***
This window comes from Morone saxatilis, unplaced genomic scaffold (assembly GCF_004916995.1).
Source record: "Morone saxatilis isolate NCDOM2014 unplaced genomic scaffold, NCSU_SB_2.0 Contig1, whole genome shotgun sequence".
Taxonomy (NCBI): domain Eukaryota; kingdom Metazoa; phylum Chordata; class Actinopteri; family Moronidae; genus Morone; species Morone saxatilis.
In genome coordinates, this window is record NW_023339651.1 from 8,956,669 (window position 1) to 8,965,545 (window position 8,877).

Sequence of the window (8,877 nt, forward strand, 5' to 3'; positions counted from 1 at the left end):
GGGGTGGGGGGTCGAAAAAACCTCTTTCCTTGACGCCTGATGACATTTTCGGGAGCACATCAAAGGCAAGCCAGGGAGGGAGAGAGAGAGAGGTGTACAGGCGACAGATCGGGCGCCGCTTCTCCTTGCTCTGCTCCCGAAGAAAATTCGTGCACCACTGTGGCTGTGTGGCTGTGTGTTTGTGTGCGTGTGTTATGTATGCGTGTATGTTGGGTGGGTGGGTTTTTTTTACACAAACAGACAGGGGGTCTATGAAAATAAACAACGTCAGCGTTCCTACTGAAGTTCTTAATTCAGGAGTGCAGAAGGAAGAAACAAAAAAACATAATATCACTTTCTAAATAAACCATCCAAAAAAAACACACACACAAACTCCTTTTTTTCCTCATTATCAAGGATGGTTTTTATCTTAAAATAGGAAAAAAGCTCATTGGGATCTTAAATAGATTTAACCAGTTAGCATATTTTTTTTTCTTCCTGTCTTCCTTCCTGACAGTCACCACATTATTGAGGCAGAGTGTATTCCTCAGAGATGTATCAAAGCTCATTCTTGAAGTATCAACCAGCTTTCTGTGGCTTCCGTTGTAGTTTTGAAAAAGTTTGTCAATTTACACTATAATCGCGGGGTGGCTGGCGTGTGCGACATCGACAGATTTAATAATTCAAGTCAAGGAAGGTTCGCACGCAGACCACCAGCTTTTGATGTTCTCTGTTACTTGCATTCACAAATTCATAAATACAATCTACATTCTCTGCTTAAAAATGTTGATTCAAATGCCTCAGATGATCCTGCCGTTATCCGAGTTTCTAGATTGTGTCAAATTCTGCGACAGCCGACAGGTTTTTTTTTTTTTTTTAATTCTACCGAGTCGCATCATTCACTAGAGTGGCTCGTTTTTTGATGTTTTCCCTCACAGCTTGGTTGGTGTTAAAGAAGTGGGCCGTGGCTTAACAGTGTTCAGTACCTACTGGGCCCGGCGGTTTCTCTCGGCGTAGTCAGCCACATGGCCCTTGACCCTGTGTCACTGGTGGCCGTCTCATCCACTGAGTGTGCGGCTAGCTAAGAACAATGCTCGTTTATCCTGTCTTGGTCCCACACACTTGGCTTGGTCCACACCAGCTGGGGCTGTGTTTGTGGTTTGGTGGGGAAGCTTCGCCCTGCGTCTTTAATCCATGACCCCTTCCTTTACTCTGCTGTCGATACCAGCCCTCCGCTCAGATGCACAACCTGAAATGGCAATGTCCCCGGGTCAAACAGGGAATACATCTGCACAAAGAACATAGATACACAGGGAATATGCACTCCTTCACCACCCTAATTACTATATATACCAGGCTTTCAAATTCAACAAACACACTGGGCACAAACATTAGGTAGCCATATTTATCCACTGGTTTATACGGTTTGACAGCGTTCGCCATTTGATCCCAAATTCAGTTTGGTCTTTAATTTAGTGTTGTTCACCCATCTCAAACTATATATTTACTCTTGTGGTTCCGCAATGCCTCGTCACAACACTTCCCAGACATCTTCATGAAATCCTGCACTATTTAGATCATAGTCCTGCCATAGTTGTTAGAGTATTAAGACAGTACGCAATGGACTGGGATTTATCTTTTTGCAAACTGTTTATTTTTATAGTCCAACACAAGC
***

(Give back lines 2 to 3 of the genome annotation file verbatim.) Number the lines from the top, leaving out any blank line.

Source record: "Morone saxatilis isolate NCDOM2014 unplaced genomic scaffold, NCSU_SB_2.0 Contig1, whole genome shotgun sequence".
Taxonomy (NCBI): domain Eukaryota; kingdom Metazoa; phylum Chordata; class Actinopteri; family Moronidae; genus Morone; species Morone saxatilis.